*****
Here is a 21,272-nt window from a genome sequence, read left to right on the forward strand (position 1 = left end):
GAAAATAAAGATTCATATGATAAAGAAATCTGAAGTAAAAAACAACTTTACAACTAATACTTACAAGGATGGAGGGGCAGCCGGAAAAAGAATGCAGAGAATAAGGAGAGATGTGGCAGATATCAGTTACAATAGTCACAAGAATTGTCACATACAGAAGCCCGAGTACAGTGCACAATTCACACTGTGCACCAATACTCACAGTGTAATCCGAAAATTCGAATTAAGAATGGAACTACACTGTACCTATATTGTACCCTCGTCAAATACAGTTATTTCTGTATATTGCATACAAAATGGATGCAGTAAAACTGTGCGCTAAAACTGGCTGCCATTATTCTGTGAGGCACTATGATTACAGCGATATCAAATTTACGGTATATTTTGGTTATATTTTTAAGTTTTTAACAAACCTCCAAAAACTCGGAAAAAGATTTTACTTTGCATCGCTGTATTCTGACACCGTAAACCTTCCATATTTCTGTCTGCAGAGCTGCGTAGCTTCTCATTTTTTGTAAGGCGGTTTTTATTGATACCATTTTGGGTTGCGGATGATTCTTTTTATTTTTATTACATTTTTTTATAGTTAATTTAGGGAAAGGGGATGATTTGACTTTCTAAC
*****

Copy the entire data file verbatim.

Here is a 21,272-nt window from a genome sequence, read left to right on the forward strand (position 1 = left end):
GAAAATAAAGATTCATATGATAAAGAAATCTGAAGTAAAAAACAACTTTACAACTAATACTTACAAGGATGGAGGGGCAGCCGGAAAAAGAATGCAGAGAATAAGGAGAGATGTGGCAGATATCAGTTACAATAGTCACAAGAATTGTCACATACAGAAGCCCGAGTACAGTGCACAATTCACACTGTGCACCAATACTCACAGTGTAATCCGAAAATTCGAATTAAGAATGGAACTACACTGTACCTATATTGTACCCTCGTCAAATACAGTTATTTCTGTATATTGCATACAAAATGGATGCAGTAAAACTGTGCGCTAAAACTGGCTGCCATTATTCTGTGAGGCACTATGATTACAGCGATATCAAATTTACGGTATATTTTGGTTATATTTTTAAGTTTTTAACAAACCTCCAAAAACTCGGAAAAAGATTTTACTTTGCATCGCTGTATTCTGACACCGTAAACCTTCCATATTTCTGTCTGCAGAGCTGCGTAGCTTCTCATTTTTTGTAAGGCGGTTTTTATTGATACCATTTTGGGTTGCGGATGATTCTTTTTATTTTTATTACATTTTTTTATAGTTAATTTAGGGAAAGGGGATGATTTGACTTTCTAAC